Aondoakaa also said his objection came because the court lacked the requisite jurisdiction to entertain the suit, describing Ribadu's action as 'frivolous, vexatious and an abuse of judicial process.' The legal brickbats between the government and Ribadu was on for a while until last week when the government decided to apply the brakes and informed the courts that it has lost appetite for the case.

The new AGF said that he has instruction of his boss, which in this case is Jonathan, that the case be discontinued. Kayode's assistant told the CCT that before the dissolution of the cabinet, 'the former Attorney-General of the Federation, Prince Adetokunbo Kayode (SAN), reviewed the cases on ground and directed that this case should be withdrawn.' Olatoke added that, going by the 1999 Constitution, the power to file a nolle prosequi is vested in the AGF and he can discontinue any criminal prosecution at any stage of the case and that it is within the prerogative of AGF under the constitution to decide the cases he wants to prosecute. The acting chairman of the tribunal, Justice Murtala Sani (SAN), advised the prosecuting counsel to formalise his application for withdrawal of the case for proper documentation at its next sitting on Thursday, April 8, 2010.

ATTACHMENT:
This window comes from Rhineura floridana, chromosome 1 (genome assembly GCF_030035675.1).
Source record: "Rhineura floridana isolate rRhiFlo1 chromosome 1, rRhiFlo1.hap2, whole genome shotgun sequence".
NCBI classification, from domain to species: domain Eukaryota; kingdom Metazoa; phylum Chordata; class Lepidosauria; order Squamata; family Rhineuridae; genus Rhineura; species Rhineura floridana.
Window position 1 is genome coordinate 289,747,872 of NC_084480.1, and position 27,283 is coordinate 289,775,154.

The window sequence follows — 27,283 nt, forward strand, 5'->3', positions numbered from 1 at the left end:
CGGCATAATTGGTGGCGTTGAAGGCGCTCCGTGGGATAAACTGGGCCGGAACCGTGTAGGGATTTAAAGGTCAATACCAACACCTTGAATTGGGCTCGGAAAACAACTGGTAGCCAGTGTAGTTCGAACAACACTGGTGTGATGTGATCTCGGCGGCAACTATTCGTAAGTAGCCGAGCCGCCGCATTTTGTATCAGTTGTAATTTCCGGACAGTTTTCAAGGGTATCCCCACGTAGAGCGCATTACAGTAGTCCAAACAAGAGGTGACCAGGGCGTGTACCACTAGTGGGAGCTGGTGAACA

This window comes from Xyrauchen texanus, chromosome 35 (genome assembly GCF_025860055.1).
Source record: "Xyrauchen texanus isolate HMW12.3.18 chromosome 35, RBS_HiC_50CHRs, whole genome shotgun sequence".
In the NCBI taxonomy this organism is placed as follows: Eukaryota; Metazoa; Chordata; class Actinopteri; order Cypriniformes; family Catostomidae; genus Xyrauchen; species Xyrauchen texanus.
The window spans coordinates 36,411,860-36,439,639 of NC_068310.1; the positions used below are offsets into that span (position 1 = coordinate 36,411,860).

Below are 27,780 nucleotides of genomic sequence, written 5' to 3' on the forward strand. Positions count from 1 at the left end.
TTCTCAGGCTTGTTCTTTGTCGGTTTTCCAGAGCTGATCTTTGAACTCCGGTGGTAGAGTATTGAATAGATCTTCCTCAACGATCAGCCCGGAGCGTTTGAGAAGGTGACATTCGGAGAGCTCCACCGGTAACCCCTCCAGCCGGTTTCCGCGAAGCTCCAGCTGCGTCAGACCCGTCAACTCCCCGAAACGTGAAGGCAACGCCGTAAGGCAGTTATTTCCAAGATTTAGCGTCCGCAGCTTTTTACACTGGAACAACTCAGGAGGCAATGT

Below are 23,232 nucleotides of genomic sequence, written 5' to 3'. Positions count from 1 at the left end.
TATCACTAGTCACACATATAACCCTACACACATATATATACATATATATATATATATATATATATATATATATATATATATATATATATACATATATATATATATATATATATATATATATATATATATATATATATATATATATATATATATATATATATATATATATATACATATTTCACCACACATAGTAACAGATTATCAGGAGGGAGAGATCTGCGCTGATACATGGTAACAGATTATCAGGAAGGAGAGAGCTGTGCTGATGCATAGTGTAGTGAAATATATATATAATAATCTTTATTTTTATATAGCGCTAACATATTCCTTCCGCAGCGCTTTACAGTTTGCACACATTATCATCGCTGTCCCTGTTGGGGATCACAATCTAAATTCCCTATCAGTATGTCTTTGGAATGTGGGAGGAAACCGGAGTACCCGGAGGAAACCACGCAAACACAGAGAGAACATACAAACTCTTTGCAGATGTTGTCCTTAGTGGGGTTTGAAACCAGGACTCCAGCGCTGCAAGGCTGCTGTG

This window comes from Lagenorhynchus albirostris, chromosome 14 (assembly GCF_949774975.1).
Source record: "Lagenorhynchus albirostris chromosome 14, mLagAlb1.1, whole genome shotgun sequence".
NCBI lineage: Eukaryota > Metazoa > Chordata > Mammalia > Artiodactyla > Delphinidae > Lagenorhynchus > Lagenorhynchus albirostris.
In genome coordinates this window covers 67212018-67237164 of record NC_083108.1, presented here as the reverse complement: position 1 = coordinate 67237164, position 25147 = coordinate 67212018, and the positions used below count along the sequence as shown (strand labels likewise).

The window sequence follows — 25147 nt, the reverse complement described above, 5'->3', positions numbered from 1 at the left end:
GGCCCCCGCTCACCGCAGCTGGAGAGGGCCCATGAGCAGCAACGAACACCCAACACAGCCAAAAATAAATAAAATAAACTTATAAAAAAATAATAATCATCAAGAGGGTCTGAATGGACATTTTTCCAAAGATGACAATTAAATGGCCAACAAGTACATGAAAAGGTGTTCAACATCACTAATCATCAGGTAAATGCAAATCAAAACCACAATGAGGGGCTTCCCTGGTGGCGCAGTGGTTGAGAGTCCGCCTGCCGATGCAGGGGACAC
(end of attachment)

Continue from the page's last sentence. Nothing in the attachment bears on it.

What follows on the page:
A similar fate also befell the former Director General of the Bureau of Public Enterprises, (BPE) El-Rufai. The EFCC accused him of not accounting for N32 billion being proceeds from the sale of Federal Government houses in Abuja. EFCC chairman, Farida Waziri, even threatened to extradite him. 'The case of Nasir El-Rufai has been filed in the court and the Commission will soon commence the process of his extradition. Several other high profile matters will soon be filed in court,' he had said.